Michigan in the Civil War

Morey, John Rising, 1844-1897.

Two diaries (June 19-Oct. 2, 1863 and Jan. 1-Aug. 18, 1864) kept while he was serving in Company M, 5th Michigan Cavalry. They give brief entries concerning marches; skirmishes, battles, including Gettysburg and the pursuit of Jeb Stuart's forces; exchanges with the Rebels while on picket duty; foraging; winter quarters; and recreations, such as horse racing and baseball. Morey was taken prisoner near Richmond, Va., March 2, 1864, and spent four months in Libby Prison. A comrade continued his diary from then until August 18, 1864.

Twenty-three letters written to his cousin William H. Morey tell of a dress parade in Detroit and a visit to the State Fair; a guerrilla hunt from Camp Copeland on which they took chickens, hogs, horses and mules and corn and hay for the horses, rails to burn, and arms. He saw Bull Run battlefield, "a chilling sight." General Kilpatrick was heard to remark "that give him that brigade of Mich. Devils and he was not afraid to charge on the whole southern confederacy." He reminisces about some of his experiences on his horse while on the march. He speaks about the coming election and says that Lincoln is the men's choice. He is often ill from fever and in various hospitals. Morey was from Quincy, Mich. After being discharged, he attended Albion Commercial College.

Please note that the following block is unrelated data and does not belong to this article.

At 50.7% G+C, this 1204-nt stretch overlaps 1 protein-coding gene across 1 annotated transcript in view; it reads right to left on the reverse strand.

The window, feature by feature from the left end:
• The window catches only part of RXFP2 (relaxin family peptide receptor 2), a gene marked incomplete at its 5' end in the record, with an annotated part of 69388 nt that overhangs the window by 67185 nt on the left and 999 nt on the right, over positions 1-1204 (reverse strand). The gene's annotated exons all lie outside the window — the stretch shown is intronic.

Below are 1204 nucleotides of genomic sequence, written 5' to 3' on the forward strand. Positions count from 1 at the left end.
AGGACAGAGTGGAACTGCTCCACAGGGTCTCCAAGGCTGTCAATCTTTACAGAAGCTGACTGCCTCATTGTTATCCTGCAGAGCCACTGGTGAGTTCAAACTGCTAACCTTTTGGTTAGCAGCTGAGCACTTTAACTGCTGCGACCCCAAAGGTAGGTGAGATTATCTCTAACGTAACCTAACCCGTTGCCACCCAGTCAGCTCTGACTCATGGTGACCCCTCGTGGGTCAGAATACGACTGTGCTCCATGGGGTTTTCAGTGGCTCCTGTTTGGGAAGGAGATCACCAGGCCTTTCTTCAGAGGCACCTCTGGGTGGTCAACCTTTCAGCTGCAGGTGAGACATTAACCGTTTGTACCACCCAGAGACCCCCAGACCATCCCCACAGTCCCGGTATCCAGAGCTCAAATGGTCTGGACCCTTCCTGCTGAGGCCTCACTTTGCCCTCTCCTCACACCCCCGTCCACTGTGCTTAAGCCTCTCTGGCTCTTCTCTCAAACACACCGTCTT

This collection is available on microfilm for interlibrary loan.